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Colombia’s Economic Advances Offer More Opportunities for U.S. Business

by Laura Lochman, Economic Counselor, U.S. Embassy Bogota

Over the past decade, Colombia has dramatically improved security throughout the country with the help of more than $8 billion in U.S. government assistance, and has achieved an average economic growth rate of 5 percent.  The entry into force of the U.S.-Colombia Trade Promotion Agreement (TPA) on May 15, 2012, and the nine other free trade agreements Colombia now has in force, provide additional opportunities for Colombian economic expansion. 

Although Colombia still faces challenges, including infrastructure deficiencies and income inequality, the country of 46 million boasts a growing economy with investment grade status, a rising middle class, and a government that is committed to democratic prosperity and regional leadership.

Since taking office in August 2010, the Santos Administration has demonstrated political will to create the conditions for economic development, job growth, and poverty reduction.  Sound fiscal and macroeconomic management allowed Colombia to claim the triple crown of seeing its credit ratings increased to ‘Investment Grade’ level by Standard and Poor’s, Moody’s and Fitch Ratings.  Colombia has reduced the unemployment rate to single digits (8.9 percent in October 2012), kept inflation in check (currently less than 3 percent), and attracted record foreign direct investment (FDI) of more than $13 billion in 2011 – a 50 percent increase over the previous year.  For the two first quarters of 2012, the Central Bank recorded FDI of $7.8 billion, and the government expects total 2012 FDI to exceed $15 billion.  About 250 U.S. companies operate in Colombia, with FDI concentrated in mining, hydrocarbons, and manufacturing (followed by consumer products, high tech, and franchising). 

Since May 2012, the Santos Administration has been dedicating 10 percent of royalty income to science, technology and innovation.  Medellin is emerging as an innovation center in Colombia with highly effective public-private partnerships and increasing amounts of domestic and foreign investment in the sector.  In 2010, the Ministry of Information Technology and Communications launched an ambitious program to increase internet access, provide computers for school children, increase the fiber optic network, and launch 4G broadband technology through an estimated $1.7 billion in public and private sector investments from 2010 to 2014.  Today, six in ten urban Colombians have internet access.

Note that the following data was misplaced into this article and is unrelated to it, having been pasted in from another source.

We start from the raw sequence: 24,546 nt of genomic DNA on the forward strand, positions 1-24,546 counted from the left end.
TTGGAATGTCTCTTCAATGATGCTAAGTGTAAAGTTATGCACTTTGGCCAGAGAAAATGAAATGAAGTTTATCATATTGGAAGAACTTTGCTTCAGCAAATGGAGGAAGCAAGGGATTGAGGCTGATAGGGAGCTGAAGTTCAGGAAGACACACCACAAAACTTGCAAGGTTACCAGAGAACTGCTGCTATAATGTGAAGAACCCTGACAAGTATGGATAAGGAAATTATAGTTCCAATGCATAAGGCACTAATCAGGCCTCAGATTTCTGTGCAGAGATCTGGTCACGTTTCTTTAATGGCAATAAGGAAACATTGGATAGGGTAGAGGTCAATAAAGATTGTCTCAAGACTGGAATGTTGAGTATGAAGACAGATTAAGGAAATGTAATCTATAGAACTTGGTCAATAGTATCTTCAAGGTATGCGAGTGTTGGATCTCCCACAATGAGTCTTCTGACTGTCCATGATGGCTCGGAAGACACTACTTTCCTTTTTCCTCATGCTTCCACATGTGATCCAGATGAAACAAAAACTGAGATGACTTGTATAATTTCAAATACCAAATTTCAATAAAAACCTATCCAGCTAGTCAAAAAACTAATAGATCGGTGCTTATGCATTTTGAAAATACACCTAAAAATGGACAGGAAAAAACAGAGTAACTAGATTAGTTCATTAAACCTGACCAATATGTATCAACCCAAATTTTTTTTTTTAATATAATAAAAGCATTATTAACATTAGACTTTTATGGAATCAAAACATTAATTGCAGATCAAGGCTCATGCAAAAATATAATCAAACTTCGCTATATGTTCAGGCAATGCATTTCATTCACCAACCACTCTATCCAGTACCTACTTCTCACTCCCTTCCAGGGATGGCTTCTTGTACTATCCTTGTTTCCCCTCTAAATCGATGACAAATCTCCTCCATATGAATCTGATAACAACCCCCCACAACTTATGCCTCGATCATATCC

Colombia’s mineral and energy resources are abundant, especially in coal, natural gas, precious minerals and oil, and companies from Canada to China have established operations in Colombia.  However, the large-scale increase in demands for exploration has taxed the environmental licensing agency (ANLA), causing delays in adjudication of environmental license requests.  As improved security conditions translate into new exploration in previously off-limits areas, Colombia’s infrastructure demands for roads, ports, and railroads have increased. Only 15 percent of Colombia’s roads are paved, and the nation has just 1,000 kilometers of dual-lane divided highways.  Colombia has only 900 kilometers of railroad, and river navigation has yet to be developed to transport goods on a large scale.
To address challenges posed by the country’s geography, multiple population centers, and lack of previous investment, Colombia has more than doubled its spending on transportation infrastructure from $1.6 billion in 2010 to $3.3 billion in 2012, and aims to reach the goal of three percent of GDP, or approximately $10 billion, by 2014.  A broader infrastructure development program over the next several years will create enormous opportunities for companies willing and able to undertake the river dredging and construction of state of the art highways, ports, and airports the country needs.
Colombia is unique in that there are five bona fide commercial hubs in the country - Bogota, Medellin, Barranquilla, Cali, and Cartagena – and major ports on both the Caribbean and the Pacific coasts.  Colombia offers U.S exporters access through multiple hubs, each of which has its own American Chamber of Commerce.

The United States is Colombia’s most important trading partner.  Total trade in 2011 exceeded $37 billion, and January through October 2012 trade has already exceeded $34 billion.  In 2011, more than 38 percent of Colombian exports went to the United States, and 25 percent of Colombia’s imports of goods came from the United States.  U.S. goods and services exports to Colombia are expected to continue to grow, as the May 2012 U.S.-Colombia TPA immediately eliminated tariffs on 80 percent of U.S. industrial and consumer goods exports to Colombia (with remaining tariffs phased out over 10 years) and on 50 percent of U.S. agricultural exports to Colombia.  The TPA also provides enhanced investor and intellectual property protections, market access for remanufactured goods, expanded access to service markets and government procurement opportunities, and improved dispute settlement mechanisms (arbitration). 

International indexes generally rate Colombia as one of the best countries in Latin America for doing business and investing.  Some U.S. investors have voiced concerns about corruption and bureaucratic red tape.  The U.S. Embassy encourages U.S. companies interested in exporting to Colombia to review our Country Commercial Guide located at: http://export.gov/colombia/. We encourage those interested in investing in Colombia to read our blog on Opportunities for U.S. Businesses in Colombia and to contact us for more information.

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